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The Dos and Don’ts of Working in Public

Updated on June 17, 2022Professionals

After more than a year of many professionals working from home, more companies foresee a long-term shift in favor of a remote workplace. Working remotely has its perks, like scheduling flexibility, a reduced commute to an office, and, for some, the ability to work from anywhere that has a reliable Wi-Fi connection. 

Even before the workplace shift brought on by the pandemic, many people opted to work—or study—in public, dropping in at coffee shops, libraries, and coworking locations to create boundaries from home life and set themselves up for effective, focused work time.

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Whether your employer is transitioning into a fully remote workplace, offering a hybrid option, or leaving the choice to you, there are a few dos and don’ts to remember when working in a public space.

Do: Bring headphones

Headphones are an essential part of your working-in-public toolbox. Whether you’re completing a writing assignment while listening to music or preparing a presentation, headphones help you focus.

Noise-canceling headphones insulate you from audial distractions in a busy coffee shop or outdoor area. They also let you listen into meetings or webinars without disrupting other guests around you.

Don’t: Unnecessarily interrupt others who are working

You may come across the inevitable need to ask a neighbor to watch your stuff while you run to the restroom. This is fairly common, though it can be awkward to put this onus on a stranger. It’s generally best to take your valuables with you on restroom breaks if you know you may be gone for a while.

Outside of this ask, working in public spaces isn’t an invitation to indulge in banter. Be a courteous third-place neighbor and limit excessive small talk while others are focusing on their work. On the flip side, if someone in your vicinity tries to engage you in small talk and you’d rather not participate, politely mention you need to focus on a task. Or avoid an invitation to chat altogether by wearing those noise-canceling headphones, which act as a signal that you’re in focus mode.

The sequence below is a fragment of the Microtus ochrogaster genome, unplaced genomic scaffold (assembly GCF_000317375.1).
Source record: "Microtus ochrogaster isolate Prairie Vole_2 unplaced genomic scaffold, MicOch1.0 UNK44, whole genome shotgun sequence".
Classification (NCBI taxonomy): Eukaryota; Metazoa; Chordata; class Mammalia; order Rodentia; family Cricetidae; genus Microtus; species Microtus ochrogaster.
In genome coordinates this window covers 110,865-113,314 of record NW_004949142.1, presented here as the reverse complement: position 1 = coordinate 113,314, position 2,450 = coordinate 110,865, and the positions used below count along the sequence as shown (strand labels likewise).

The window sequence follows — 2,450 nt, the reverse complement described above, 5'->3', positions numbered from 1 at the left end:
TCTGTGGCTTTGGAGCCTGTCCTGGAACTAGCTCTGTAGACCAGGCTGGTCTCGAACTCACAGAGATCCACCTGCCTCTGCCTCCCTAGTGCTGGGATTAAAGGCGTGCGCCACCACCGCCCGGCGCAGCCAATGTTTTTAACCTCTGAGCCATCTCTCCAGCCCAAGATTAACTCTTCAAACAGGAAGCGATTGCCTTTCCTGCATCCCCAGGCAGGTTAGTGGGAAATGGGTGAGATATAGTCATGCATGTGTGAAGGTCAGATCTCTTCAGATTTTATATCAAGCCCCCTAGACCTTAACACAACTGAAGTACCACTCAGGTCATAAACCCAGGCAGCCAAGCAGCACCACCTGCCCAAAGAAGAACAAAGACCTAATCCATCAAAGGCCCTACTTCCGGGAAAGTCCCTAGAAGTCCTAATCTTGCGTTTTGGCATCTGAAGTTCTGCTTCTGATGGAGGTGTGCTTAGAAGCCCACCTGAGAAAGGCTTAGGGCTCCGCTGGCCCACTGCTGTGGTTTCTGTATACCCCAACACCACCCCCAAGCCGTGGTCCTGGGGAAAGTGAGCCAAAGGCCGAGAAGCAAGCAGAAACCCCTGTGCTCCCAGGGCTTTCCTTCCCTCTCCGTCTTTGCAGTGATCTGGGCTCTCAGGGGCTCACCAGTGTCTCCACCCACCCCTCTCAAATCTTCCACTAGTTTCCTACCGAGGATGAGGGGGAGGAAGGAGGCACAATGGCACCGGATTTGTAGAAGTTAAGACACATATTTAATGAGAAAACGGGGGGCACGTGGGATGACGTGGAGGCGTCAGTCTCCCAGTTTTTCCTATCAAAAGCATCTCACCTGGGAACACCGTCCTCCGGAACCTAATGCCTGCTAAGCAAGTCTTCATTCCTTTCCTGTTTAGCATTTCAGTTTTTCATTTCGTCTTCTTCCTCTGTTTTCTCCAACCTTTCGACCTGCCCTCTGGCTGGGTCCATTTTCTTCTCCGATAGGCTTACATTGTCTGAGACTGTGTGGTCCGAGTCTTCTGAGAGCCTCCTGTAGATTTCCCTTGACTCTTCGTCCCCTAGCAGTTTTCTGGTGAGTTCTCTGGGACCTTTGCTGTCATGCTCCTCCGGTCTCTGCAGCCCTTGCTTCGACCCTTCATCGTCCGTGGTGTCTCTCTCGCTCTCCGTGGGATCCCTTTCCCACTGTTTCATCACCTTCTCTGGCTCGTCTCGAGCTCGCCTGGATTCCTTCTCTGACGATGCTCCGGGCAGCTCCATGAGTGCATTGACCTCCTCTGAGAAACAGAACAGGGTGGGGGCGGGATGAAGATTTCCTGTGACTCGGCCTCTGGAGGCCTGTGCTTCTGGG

Do: Be a mindful customer

When working out of a place of business, it’s common etiquette to make a purchase at the establishment. Cafes provide internet connectivity, electricity, comfortable temperature control, restrooms, tables, and seating to give customers an enjoyable experience. Although not the rule, some businesses, like Starbucks, don’t require a purchase to sit in its cafes as part of its third place policy.

Generally, a rule of thumb is to purchase a food or beverage item every one to two hours, if you can, or offer the staff a tip at the end of your visit if appropriate.

Don’t: Choose a quiet, communal space for meeting-heavy days

If you know you’ll need to take a work call or actively participate in a Zoom meeting while working in public, avoid settling into a quiet space. Plan ahead and choose an appropriate public area based on your to-dos each day.

For example, if you have multiple meetings with clients throughout the day, setting up at a shared library table isn’t ideal. A better option is a coworking space that offers a private meeting room booth for calls. Another option may be a coffee shop with moderate noise—that is, one that’s quiet enough for meeting attendees to hear you clearly, but with enough ambient noise or space between other patrons so that speaking aloud isn’t unreasonable.

Do: Sit near an easily accessible outlet

One of the biggest detriments to staying focused and productive while working in public is your device running out of battery power. Wherever you go, find a seat that’s close to a wall outlet so you can charge your laptop and cell phone throughout your workday. Another handy way to avoid running out of juice is to use a portable power bank or battery-powered charger. 

Don’t: Move furniture around unreasonably

When working in public, be mindful about keeping a reasonable footprint. This includes how much space your belongings occupy, temporary alterations you make to the area, and what you leave behind. 

For example, while moving a chair from one table to another might not be a nuisance, reorienting a couch (even if it’s to access a wall outlet) is more disruptive. Not only do workers have to put everything back at the end of the day, but also it can be inconvenient to other guests. 

Scattering your personal items can also create a safety hazard, such as someone tripping on your charging cable or backpack. And rearranging furniture so that it blocks aisles, doors, and walkways might put the space in an accessibility or fire code violation.

Working remotely offers you the freedom to work wherever you feel most productive and focused. These are just a few of many tips to work effectively and considerately in a public space.

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